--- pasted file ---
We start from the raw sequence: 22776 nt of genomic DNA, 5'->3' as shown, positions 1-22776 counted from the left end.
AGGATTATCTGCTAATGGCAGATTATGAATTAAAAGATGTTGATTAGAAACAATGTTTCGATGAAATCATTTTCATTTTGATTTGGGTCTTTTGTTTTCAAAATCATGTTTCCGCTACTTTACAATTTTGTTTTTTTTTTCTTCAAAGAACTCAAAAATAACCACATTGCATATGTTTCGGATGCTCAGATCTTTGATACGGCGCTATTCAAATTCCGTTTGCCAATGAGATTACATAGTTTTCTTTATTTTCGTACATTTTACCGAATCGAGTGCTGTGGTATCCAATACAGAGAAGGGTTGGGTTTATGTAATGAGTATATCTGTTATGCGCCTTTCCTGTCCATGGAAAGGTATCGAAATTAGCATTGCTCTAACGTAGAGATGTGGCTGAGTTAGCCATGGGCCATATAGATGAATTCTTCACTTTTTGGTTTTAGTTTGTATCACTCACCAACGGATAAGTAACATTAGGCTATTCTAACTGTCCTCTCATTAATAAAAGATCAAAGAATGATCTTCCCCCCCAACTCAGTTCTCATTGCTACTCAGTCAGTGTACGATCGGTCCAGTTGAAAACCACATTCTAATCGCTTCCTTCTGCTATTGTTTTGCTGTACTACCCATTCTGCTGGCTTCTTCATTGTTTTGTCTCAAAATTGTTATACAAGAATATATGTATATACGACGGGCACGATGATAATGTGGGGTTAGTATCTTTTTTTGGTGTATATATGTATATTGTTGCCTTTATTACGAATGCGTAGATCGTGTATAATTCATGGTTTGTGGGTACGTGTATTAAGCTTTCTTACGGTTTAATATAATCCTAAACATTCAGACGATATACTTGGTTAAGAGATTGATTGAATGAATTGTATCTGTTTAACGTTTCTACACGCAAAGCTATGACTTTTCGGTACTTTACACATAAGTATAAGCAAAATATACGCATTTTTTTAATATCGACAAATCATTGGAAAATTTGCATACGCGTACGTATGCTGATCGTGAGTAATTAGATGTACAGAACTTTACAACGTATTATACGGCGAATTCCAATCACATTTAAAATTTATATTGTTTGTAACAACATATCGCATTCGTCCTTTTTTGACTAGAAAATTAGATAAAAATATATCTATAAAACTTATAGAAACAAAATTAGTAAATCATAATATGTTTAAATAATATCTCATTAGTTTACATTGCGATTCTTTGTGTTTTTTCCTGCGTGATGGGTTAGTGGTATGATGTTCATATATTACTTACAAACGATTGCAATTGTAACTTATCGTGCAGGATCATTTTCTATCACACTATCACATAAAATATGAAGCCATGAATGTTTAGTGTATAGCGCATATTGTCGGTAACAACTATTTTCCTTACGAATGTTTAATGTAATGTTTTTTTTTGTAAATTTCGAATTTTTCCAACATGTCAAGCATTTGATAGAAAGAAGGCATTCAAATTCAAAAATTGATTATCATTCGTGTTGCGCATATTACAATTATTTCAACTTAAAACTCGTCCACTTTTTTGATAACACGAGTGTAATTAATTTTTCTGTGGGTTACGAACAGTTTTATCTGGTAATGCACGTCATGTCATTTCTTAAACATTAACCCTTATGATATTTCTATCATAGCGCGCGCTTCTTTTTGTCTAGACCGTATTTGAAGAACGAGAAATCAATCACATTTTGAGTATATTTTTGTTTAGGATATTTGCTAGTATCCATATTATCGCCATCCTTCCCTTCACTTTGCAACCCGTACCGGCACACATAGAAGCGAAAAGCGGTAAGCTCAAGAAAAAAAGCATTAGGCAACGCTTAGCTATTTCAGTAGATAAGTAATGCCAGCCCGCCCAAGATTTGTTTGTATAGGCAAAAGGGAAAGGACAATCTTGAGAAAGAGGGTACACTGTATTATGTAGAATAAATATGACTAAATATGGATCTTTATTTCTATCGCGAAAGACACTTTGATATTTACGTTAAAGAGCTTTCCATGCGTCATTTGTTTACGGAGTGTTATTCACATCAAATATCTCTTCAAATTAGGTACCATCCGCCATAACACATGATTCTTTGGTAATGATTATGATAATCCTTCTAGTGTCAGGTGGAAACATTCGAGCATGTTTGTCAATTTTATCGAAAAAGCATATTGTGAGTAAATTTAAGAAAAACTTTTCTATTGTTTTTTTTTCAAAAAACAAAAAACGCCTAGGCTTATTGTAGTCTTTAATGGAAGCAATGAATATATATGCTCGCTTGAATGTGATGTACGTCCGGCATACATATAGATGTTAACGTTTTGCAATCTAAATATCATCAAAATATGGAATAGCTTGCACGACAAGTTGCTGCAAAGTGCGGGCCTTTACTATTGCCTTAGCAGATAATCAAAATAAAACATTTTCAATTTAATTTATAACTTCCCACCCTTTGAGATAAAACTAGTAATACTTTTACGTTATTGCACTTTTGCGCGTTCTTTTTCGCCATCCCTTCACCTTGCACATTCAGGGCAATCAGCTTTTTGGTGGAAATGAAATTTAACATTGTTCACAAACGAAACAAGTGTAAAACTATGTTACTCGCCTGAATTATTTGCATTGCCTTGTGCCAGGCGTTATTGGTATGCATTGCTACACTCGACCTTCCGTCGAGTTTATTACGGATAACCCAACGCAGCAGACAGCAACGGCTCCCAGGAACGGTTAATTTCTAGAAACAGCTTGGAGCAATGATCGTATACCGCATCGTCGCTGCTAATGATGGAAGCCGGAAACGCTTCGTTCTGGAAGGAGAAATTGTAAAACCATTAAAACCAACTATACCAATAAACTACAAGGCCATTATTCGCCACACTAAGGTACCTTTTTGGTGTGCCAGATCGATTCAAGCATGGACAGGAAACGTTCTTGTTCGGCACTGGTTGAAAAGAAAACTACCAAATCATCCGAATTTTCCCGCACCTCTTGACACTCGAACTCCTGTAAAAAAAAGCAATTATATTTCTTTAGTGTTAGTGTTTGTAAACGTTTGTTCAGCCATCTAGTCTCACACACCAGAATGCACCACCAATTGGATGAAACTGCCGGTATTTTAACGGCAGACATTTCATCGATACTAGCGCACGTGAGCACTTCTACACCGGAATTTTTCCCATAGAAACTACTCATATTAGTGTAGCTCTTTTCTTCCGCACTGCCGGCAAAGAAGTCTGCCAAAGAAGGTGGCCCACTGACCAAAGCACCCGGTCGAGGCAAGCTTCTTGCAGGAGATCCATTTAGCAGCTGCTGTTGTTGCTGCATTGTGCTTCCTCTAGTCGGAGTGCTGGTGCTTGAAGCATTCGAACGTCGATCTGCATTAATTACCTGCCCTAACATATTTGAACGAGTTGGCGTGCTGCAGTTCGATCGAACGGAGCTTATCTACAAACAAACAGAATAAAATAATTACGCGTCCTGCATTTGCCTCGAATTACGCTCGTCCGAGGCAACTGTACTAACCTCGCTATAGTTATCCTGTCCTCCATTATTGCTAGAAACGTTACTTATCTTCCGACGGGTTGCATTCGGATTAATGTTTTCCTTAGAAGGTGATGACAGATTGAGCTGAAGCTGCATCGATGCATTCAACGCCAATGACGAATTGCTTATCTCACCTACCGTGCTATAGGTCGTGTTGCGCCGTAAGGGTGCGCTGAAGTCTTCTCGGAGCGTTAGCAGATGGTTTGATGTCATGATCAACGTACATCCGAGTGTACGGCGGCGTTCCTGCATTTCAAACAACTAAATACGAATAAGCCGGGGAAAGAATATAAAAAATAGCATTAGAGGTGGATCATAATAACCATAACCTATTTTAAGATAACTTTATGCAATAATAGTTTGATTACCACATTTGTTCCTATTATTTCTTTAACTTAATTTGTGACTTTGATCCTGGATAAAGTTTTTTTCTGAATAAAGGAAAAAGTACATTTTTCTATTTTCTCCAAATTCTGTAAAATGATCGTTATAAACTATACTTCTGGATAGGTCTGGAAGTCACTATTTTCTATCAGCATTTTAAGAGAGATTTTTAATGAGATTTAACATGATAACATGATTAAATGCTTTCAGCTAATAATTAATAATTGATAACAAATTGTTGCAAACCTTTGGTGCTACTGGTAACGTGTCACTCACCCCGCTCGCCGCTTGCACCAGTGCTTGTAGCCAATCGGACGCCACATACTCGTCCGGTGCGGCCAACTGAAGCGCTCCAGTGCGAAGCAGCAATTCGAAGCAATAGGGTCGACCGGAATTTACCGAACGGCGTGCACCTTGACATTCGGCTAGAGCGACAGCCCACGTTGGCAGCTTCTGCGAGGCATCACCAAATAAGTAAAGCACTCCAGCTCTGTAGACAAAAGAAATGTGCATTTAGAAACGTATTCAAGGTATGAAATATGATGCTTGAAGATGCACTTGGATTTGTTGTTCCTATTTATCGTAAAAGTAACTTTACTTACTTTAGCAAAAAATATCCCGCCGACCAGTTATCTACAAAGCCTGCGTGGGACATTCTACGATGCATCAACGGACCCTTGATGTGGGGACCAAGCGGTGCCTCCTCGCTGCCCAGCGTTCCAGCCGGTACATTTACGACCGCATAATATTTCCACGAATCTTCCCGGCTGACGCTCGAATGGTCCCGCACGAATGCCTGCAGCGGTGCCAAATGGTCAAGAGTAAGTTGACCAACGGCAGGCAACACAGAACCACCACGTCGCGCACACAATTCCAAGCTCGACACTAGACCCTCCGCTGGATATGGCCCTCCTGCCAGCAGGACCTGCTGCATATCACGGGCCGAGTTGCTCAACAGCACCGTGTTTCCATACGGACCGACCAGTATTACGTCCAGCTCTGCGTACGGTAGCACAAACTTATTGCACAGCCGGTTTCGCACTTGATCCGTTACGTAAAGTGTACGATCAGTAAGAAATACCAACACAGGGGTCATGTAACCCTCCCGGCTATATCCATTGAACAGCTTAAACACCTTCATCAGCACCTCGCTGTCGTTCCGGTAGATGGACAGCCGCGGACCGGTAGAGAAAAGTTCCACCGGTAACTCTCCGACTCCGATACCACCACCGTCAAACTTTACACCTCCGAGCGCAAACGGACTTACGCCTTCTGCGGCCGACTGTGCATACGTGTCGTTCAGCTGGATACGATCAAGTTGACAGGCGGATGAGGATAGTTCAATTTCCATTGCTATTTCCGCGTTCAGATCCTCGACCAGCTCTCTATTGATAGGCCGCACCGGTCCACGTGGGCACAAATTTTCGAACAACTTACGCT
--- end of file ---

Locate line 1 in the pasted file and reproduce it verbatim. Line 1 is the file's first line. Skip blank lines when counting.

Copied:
We start from the raw sequence: 22776 nt of genomic DNA, 5'->3' as shown, positions 1-22776 counted from the left end.